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Format: Paperback Verified Purchase
Very well written book about a remarkable race with even more remarkable personalities! Somewhat exhausting to read not because of the writing style but because of what these drivers (and their cars!) had to endure just to take part in this incredible journey. If you are fascinated about the romance of the early days of automobiles then you'll love this book!
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Format: Kindle Edition
This book was suggested by Donald Davidson, historian of the Indianapolis 500. Having read about how the Indy 500 cars were built in the past by guys in garages, this book show the spirit of the men back then to advance the auto off the race track. I have seen a few of the places that were mentioned in the book so that made it even better for me.
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Format: Paperback
Sorry to say - when you write a book on a pivotal event like this, you have to go see whatever relic of the race is still existing. The Thomas Flyer still resides in Nevade, where Bill Harrah had it restored in the 60s. It takes about 5 minutes of googling to discover that the car had four cylinders, not six as stated in the book. Making that mistake causes my suspicious mind to start grinding - what other details are not right? As the others have stated, the progress speeds up towards the end of the book, covering 5 states in a page, while at the beginning it took 5 pages to cross a state.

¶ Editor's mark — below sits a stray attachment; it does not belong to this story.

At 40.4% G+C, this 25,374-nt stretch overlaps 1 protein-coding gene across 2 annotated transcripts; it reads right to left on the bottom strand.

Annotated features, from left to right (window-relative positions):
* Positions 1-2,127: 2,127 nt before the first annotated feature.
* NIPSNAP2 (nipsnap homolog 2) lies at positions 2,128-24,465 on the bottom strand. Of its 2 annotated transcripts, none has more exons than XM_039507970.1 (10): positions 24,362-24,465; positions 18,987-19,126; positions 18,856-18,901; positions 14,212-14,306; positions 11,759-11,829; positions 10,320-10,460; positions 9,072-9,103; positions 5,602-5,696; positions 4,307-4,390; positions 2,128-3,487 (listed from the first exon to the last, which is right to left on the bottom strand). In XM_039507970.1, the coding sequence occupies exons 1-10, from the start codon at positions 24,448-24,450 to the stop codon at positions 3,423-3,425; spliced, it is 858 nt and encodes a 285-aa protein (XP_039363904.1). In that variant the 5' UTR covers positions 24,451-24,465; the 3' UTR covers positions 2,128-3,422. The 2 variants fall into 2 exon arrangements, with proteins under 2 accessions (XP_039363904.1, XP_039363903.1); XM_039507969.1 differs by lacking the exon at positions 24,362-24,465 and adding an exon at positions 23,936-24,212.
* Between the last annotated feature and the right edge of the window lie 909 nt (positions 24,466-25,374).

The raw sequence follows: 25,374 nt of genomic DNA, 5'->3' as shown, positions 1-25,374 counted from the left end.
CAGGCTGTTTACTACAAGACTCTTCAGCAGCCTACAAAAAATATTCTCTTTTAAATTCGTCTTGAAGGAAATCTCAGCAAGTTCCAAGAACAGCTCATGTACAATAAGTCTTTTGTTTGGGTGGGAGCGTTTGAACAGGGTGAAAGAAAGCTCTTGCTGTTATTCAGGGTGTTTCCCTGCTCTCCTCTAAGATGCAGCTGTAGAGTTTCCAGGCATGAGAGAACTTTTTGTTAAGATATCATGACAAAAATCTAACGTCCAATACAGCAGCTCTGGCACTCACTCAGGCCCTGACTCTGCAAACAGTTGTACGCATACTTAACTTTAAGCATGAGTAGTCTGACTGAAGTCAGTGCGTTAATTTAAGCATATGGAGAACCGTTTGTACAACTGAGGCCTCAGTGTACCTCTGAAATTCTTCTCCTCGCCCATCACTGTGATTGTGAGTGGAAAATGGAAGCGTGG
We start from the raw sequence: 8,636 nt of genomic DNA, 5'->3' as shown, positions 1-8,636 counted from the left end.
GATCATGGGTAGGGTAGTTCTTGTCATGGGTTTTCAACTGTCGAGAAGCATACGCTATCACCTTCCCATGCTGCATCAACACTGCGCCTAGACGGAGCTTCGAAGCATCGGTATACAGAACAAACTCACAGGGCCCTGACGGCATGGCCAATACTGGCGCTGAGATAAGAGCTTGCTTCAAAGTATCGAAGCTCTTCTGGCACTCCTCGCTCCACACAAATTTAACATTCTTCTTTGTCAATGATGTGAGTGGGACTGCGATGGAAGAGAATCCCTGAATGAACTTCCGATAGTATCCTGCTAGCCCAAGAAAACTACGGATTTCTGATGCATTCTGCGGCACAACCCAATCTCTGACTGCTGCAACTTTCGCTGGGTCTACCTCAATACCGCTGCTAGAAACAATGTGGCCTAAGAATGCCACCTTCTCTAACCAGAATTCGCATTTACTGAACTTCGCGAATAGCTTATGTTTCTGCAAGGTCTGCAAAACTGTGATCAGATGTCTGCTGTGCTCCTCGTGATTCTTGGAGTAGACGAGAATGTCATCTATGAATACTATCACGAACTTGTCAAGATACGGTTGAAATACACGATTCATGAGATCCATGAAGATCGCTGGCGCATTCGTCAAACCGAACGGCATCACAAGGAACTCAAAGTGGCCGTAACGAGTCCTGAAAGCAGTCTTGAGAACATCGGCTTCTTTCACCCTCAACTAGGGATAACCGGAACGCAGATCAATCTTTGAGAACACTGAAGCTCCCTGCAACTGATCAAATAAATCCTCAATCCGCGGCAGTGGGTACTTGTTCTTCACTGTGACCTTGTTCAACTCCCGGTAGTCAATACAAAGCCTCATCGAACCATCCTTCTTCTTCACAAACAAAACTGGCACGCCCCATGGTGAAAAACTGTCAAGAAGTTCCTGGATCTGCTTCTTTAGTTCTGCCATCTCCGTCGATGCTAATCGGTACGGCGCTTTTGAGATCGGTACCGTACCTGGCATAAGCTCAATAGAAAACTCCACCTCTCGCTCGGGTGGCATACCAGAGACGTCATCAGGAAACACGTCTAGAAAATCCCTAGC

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Format: Paperback
The book sets the race in the context of its time. It is well written. It clearly describes the difficulties encountered. Even though I knew the outcome of the race before reading the book, I couldn't put the book down because I kept wanting to know what happened next. I feel well-educated by this book and will seek out the author's other automotive writings.